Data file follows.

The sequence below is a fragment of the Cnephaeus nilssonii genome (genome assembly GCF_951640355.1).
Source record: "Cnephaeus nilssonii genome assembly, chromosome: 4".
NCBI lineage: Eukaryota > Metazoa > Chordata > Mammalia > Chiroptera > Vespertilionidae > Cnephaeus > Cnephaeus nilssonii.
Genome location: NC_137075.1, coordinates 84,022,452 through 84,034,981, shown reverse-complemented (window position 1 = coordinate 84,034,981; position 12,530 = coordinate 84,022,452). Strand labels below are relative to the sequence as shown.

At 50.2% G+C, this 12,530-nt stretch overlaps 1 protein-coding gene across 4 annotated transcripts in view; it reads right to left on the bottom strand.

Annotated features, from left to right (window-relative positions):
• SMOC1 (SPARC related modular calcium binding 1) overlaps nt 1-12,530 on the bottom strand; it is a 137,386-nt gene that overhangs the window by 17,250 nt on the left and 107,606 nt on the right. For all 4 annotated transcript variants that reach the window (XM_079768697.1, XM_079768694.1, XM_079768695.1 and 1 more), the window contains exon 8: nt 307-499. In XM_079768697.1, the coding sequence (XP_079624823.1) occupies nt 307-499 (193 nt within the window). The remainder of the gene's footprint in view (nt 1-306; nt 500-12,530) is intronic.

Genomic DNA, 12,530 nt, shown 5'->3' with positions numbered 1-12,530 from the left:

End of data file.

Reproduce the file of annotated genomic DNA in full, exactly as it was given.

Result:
The sequence below is a fragment of the Cnephaeus nilssonii genome (genome assembly GCF_951640355.1).
Source record: "Cnephaeus nilssonii genome assembly, chromosome: 4".
NCBI lineage: Eukaryota > Metazoa > Chordata > Mammalia > Chiroptera > Vespertilionidae > Cnephaeus > Cnephaeus nilssonii.
Genome location: NC_137075.1, coordinates 84,022,452 through 84,034,981, shown reverse-complemented (window position 1 = coordinate 84,034,981; position 12,530 = coordinate 84,022,452). Strand labels below are relative to the sequence as shown.

At 50.2% G+C, this 12,530-nt stretch overlaps 1 protein-coding gene across 4 annotated transcripts in view; it reads right to left on the bottom strand.

Annotated features, from left to right (window-relative positions):
• SMOC1 (SPARC related modular calcium binding 1) overlaps nt 1-12,530 on the bottom strand; it is a 137,386-nt gene that overhangs the window by 17,250 nt on the left and 107,606 nt on the right. For all 4 annotated transcript variants that reach the window (XM_079768697.1, XM_079768694.1, XM_079768695.1 and 1 more), the window contains exon 8: nt 307-499. In XM_079768697.1, the coding sequence (XP_079624823.1) occupies nt 307-499 (193 nt within the window). The remainder of the gene's footprint in view (nt 1-306; nt 500-12,530) is intronic.

Genomic DNA, 12,530 nt, shown 5'->3' with positions numbered 1-12,530 from the left: